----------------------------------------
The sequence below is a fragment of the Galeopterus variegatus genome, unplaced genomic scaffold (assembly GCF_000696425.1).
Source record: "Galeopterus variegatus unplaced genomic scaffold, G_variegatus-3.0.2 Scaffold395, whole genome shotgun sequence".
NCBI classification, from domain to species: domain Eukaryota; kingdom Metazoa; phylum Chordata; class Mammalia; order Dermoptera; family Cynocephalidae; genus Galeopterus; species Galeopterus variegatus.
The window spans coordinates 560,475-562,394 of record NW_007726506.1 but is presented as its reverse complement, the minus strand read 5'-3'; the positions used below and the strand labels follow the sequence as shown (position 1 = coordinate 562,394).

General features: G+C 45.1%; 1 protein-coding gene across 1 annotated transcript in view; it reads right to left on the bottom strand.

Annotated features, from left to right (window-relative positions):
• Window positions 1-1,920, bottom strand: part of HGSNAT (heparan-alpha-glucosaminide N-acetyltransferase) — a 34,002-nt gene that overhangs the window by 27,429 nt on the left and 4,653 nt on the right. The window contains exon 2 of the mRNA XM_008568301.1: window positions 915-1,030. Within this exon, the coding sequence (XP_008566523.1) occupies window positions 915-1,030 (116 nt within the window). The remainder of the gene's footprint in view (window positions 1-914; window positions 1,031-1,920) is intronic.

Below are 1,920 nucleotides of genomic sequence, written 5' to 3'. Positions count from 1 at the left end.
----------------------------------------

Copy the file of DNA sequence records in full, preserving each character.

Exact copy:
The sequence below is a fragment of the Galeopterus variegatus genome, unplaced genomic scaffold (assembly GCF_000696425.1).
Source record: "Galeopterus variegatus unplaced genomic scaffold, G_variegatus-3.0.2 Scaffold395, whole genome shotgun sequence".
NCBI classification, from domain to species: domain Eukaryota; kingdom Metazoa; phylum Chordata; class Mammalia; order Dermoptera; family Cynocephalidae; genus Galeopterus; species Galeopterus variegatus.
The window spans coordinates 560,475-562,394 of record NW_007726506.1 but is presented as its reverse complement, the minus strand read 5'-3'; the positions used below and the strand labels follow the sequence as shown (position 1 = coordinate 562,394).

General features: G+C 45.1%; 1 protein-coding gene across 1 annotated transcript in view; it reads right to left on the bottom strand.

Annotated features, from left to right (window-relative positions):
• Window positions 1-1,920, bottom strand: part of HGSNAT (heparan-alpha-glucosaminide N-acetyltransferase) — a 34,002-nt gene that overhangs the window by 27,429 nt on the left and 4,653 nt on the right. The window contains exon 2 of the mRNA XM_008568301.1: window positions 915-1,030. Within this exon, the coding sequence (XP_008566523.1) occupies window positions 915-1,030 (116 nt within the window). The remainder of the gene's footprint in view (window positions 1-914; window positions 1,031-1,920) is intronic.

Below are 1,920 nucleotides of genomic sequence, written 5' to 3'. Positions count from 1 at the left end.